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Okinawan Sweet Potatoes

Gracing the popular World’s Healthiest Foods list, sweet potatoes have reason to brag, if they were so inclined (and capable). They really are quite nutritious, and strut their stuff with so many varieties! Actually, I think they do that to confuse us. ;)

Just think of how often the word “yam” is used colloquially to reference sweet potatoes. They’re not the same thing. Not even the same family.

Wikipedia has some good pages on the distinction between Sweet Potatoes and Yams, but for a more humorous treatment, check out the Sweet Potato Awareness blog.

OK, here’s a little challenge for you. Regular or sweet potato? (And, no, it’s not a yam. Hehe.)

Well, it’s a sweet potato, but there’s a surprise inside:

And check out the marbling on this one!

These are the famed Okinawan sweet potatoes, aka imo, a major staple of that long-lived Japanese culture’s diet. Indeed, The Okinawa Program suggests, whereas tomatoes are the major contributor of lycopene in the American diet, it is the imo that provides it for the Okinawans.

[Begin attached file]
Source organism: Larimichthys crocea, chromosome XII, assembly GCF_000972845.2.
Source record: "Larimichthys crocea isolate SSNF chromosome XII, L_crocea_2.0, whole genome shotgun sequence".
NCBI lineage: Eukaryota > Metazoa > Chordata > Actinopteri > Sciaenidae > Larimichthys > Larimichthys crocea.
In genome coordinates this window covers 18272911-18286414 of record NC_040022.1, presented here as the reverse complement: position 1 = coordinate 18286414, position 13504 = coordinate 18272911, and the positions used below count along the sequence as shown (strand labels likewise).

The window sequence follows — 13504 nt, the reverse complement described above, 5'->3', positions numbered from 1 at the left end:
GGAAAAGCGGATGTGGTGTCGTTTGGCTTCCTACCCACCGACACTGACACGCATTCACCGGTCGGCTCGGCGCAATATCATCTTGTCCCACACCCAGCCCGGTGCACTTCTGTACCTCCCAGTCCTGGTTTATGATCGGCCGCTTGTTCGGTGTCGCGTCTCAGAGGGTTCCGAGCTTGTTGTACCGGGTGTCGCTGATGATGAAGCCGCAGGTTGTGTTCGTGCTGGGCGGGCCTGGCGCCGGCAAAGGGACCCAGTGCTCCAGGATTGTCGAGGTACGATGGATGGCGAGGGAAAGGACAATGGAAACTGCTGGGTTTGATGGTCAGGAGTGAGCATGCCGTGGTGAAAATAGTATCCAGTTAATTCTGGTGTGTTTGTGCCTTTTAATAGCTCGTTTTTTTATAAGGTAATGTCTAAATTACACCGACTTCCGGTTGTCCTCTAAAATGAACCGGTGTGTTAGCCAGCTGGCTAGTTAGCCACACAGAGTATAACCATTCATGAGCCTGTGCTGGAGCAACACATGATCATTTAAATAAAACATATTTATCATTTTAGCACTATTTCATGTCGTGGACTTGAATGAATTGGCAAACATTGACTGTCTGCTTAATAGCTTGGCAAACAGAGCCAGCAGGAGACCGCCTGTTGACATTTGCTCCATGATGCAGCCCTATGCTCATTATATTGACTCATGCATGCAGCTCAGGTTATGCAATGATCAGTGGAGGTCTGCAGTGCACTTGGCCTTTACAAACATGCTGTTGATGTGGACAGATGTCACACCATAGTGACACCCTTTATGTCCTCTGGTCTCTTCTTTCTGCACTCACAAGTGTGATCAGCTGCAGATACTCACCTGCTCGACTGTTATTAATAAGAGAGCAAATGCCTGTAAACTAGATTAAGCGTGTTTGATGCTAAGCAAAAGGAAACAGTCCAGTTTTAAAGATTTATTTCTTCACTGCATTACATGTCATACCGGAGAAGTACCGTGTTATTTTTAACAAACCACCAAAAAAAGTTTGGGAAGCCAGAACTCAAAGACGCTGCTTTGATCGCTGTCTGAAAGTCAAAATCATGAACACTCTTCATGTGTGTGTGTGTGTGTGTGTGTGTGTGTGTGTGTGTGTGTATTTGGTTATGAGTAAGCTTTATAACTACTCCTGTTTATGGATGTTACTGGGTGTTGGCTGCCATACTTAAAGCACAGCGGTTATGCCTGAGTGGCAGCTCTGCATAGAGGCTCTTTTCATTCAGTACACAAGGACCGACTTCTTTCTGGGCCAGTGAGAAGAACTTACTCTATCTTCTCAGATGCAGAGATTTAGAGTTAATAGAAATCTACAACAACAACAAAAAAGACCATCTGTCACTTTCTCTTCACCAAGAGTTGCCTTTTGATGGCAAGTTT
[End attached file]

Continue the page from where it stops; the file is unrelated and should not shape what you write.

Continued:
I am so grateful to a Hawaiian friend for shipping me these organic beauties (and raw, organic macadamia nuts too)! Like most mainlanders, I had never tried them before. I can now check it off my “before I die” list.

What a treat. They were closer to regular than sweet potatoes in starchiness, but in sweetness they definitely lived up to the appellation—though in a somehow different way than the orange kind.

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4 Responses to “Okinawan Sweet Potatoes”

  1. keda says:

    how did you prepare them?

  2. Erin says:

    Most of them I just lightly steamed (one batch saw the nonstick fry pan). My very first bites ever were without any spices at all. I really wanted to savor the experience and see what would compliment them best. Later I enjoyed them wrapped in raw collard or kale, either with garlic and herbs or a more sweet treatment with cinnamon and a dash of chipotle.

  3. peg diamond says:

    Off the top of your head: are yams and sweet potatoes equivalent in nutrition?
    Peg D

  4. Erin says:

    That’s a hard one. Looking at the USDA database, and giving them the benefit of the doubt for knowing a true yam from a sweet potato, there appear to be a lot of differences. The former is more calorie-dense, has more potassium, and a little less sodium. The sweet potato beats it hands down for vitamin A, and provides a little more calcium and protein.

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